My readings and research tell me that we "lose" $5 trillion annually to the direct costs of employee turnover. Additional research indicates that we lose another $200 billion annually to "presenteeism"; the spending on health benefits related to stress, lost productivity due to employees dealing with personal issues at work, and the difference between contributions from employees operating at full versus marginal productivity. I saw research recently that said in addition to those costs we send over $100 billion annually on training and development in corporate America and yet less than 10% of those dollars result in meaningful and sustained change.
My math has never been my strength, but it would seem that the "lost" opportunity that these costs represent approaches five and a half trillion dollars in the U.S. economy annually. So if we addressed some of these we could pay for health care five times over and have money left over to address other critical issues like maybe education, homeless folks, and other similar societal issues. So what am I missing?
Our current economic system has retreated in a way to a kind of capitalistic feudalism. The industrial revolution was largely based on "dumbing down" tasks and activities to make them simpler and therefore more "efficient". The skills required to perform these tasks decreased and correspondingly so did the wages. Technology provide even further assistance, machines and "systems" can do what people used to do cheaper, faster, and many times more efficiently. In exchange for "compliance" we offered employees a certain degree of economic security. Then a world economy happened. Other economies began using "our" systems combined with their own enhancements and lower wages and we lost our competitive advantage. Our solution in many cases was outsourcing to these economies. At the root we forgot to include people in our "solutions", and now we are paying for it.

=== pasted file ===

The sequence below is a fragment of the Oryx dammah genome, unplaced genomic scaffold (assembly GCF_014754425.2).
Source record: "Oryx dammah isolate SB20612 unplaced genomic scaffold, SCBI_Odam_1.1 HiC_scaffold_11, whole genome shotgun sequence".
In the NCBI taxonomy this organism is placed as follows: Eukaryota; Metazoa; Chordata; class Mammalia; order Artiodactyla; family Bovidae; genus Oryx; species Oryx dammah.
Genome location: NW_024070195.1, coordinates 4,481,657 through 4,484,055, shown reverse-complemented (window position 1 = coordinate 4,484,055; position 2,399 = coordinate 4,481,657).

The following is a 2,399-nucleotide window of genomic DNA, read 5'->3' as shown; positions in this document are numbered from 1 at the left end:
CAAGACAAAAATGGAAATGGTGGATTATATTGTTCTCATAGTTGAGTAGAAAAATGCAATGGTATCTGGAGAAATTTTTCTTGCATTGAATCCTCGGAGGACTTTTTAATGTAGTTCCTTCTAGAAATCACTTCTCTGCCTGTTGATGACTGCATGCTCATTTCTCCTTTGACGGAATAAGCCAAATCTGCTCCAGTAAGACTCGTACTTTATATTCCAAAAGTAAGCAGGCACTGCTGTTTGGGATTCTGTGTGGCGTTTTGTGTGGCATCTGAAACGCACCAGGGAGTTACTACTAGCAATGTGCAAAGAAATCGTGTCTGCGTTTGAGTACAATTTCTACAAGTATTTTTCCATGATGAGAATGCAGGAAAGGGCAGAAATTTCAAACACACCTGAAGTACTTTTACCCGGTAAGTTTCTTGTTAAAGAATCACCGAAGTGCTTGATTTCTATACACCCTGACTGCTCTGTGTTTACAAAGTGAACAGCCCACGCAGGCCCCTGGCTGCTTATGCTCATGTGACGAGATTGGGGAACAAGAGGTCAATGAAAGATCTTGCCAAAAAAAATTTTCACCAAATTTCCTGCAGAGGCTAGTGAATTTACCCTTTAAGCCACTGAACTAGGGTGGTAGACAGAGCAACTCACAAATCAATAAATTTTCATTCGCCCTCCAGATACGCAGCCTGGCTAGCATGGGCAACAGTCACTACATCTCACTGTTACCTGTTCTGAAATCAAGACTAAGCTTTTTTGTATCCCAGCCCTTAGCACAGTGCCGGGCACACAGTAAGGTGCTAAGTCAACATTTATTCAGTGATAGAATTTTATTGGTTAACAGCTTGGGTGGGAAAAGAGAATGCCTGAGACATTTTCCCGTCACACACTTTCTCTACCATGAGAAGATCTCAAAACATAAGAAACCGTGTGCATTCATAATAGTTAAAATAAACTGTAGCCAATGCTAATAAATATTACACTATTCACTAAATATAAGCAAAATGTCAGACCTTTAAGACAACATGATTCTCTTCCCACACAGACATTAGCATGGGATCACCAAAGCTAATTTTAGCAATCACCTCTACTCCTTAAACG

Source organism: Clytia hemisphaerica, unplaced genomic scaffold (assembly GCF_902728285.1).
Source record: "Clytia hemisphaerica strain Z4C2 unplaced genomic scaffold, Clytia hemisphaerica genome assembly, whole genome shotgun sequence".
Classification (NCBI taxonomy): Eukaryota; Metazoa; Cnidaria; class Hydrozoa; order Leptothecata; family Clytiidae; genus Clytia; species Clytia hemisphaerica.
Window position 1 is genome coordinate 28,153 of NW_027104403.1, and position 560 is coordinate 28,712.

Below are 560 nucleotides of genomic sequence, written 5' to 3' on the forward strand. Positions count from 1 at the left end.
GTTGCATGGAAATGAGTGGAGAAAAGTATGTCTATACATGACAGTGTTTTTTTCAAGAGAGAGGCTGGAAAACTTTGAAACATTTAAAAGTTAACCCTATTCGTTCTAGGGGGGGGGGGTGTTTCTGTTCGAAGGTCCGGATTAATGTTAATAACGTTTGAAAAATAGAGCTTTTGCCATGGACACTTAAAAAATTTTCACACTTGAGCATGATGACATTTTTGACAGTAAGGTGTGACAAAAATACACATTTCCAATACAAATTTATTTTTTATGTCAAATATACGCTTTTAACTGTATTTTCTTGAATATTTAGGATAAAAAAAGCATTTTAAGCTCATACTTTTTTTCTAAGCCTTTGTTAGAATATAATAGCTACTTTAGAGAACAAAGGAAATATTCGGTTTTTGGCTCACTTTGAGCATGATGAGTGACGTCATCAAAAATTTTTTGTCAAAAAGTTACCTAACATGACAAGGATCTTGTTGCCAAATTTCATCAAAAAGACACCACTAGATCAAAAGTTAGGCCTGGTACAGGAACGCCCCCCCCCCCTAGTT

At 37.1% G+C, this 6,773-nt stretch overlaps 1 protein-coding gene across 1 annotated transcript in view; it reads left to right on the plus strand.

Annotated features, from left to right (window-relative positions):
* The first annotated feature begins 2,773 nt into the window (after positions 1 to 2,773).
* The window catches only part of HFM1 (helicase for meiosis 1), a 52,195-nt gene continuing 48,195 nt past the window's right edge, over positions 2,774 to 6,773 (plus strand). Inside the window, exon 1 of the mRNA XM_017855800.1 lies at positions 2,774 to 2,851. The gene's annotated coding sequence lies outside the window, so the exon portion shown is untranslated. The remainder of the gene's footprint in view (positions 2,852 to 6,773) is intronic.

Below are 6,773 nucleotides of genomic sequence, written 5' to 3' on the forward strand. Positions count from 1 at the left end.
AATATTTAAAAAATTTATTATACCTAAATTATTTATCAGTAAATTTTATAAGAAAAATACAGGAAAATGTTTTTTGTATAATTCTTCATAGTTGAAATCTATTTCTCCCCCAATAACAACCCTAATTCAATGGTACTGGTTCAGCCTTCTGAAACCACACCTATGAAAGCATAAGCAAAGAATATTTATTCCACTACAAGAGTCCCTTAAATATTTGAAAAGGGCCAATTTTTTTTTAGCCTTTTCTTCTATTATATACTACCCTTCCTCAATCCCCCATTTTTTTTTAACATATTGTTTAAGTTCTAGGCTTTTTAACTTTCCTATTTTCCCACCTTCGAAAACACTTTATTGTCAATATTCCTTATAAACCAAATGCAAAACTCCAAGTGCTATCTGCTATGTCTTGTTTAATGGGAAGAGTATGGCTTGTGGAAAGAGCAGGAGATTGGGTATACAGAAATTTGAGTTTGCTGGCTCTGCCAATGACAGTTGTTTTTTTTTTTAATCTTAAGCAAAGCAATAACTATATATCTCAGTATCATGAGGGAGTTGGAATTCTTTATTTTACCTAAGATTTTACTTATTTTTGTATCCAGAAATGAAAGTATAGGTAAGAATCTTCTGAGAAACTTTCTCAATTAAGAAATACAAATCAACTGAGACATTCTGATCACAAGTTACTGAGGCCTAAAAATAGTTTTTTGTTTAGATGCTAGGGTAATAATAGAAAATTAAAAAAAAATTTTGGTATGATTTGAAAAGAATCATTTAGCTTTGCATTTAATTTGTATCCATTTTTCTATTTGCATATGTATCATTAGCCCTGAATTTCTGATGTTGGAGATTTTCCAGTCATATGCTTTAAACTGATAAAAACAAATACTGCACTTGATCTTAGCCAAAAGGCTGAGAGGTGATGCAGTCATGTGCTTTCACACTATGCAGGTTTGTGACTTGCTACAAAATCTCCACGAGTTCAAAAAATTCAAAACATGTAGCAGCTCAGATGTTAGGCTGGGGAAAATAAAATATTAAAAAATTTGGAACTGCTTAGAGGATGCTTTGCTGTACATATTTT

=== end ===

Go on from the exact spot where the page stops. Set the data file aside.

Research about engagement demonstrates that the U.S. economy is operating at about 30% of its potential efficiency. Before other economies gloat too much I would point out that this puts us in the top quartile.
Organizations that have a well developed engagement strategy enjoy significant advantages in productivity, profitability, and sustainability. Those terms sound pretty capitalistic to me.
Engagement is not measured exclusively by employee "satisfaction" or tenure. It is not a short term strategy or for the faint hearted. It also requires to examine and rebuild our relationships between: employer and employed, "vendor" and customer, and organization and community. We need to examine how we hire, how we train, how we reward, how we communicate, and most importantly how we relate to and value one another. The upside is that properly executed we can recapture some of those trillions and address compelling issues and not spend anymore money.
Is is just me or does that "value proposition" sound interesting? So I would ask again:
- If not now when?
- If not us then who?
Looking forward to your thoughts......